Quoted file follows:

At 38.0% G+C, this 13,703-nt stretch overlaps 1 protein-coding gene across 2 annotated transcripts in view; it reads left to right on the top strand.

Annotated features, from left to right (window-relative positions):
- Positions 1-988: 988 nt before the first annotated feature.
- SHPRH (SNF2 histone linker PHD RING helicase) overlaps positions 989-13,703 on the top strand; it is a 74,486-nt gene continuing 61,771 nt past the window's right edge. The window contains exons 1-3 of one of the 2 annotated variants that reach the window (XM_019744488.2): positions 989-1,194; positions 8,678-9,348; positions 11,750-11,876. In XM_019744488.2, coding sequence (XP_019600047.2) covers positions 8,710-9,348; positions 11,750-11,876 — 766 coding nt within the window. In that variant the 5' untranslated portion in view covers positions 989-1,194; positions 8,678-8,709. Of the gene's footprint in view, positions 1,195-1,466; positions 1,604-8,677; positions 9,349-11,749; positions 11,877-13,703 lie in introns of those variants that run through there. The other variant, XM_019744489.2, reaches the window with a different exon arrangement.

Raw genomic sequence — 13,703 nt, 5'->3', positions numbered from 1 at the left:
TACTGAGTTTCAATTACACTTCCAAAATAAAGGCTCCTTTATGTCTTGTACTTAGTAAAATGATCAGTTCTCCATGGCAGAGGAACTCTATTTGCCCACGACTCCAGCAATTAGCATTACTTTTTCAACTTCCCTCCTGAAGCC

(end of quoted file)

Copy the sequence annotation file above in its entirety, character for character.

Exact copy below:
At 38.0% G+C, this 13,703-nt stretch overlaps 1 protein-coding gene across 2 annotated transcripts in view; it reads left to right on the top strand.

Annotated features, from left to right (window-relative positions):
- Positions 1-988: 988 nt before the first annotated feature.
- SHPRH (SNF2 histone linker PHD RING helicase) overlaps positions 989-13,703 on the top strand; it is a 74,486-nt gene continuing 61,771 nt past the window's right edge. The window contains exons 1-3 of one of the 2 annotated variants that reach the window (XM_019744488.2): positions 989-1,194; positions 8,678-9,348; positions 11,750-11,876. In XM_019744488.2, coding sequence (XP_019600047.2) covers positions 8,710-9,348; positions 11,750-11,876 — 766 coding nt within the window. In that variant the 5' untranslated portion in view covers positions 989-1,194; positions 8,678-8,709. Of the gene's footprint in view, positions 1,195-1,466; positions 1,604-8,677; positions 9,349-11,749; positions 11,877-13,703 lie in introns of those variants that run through there. The other variant, XM_019744489.2, reaches the window with a different exon arrangement.

Raw genomic sequence — 13,703 nt, 5'->3', positions numbered from 1 at the left:
TACTGAGTTTCAATTACACTTCCAAAATAAAGGCTCCTTTATGTCTTGTACTTAGTAAAATGATCAGTTCTCCATGGCAGAGGAACTCTATTTGCCCACGACTCCAGCAATTAGCATTACTTTTTCAACTTCCCTCCTGAAGCC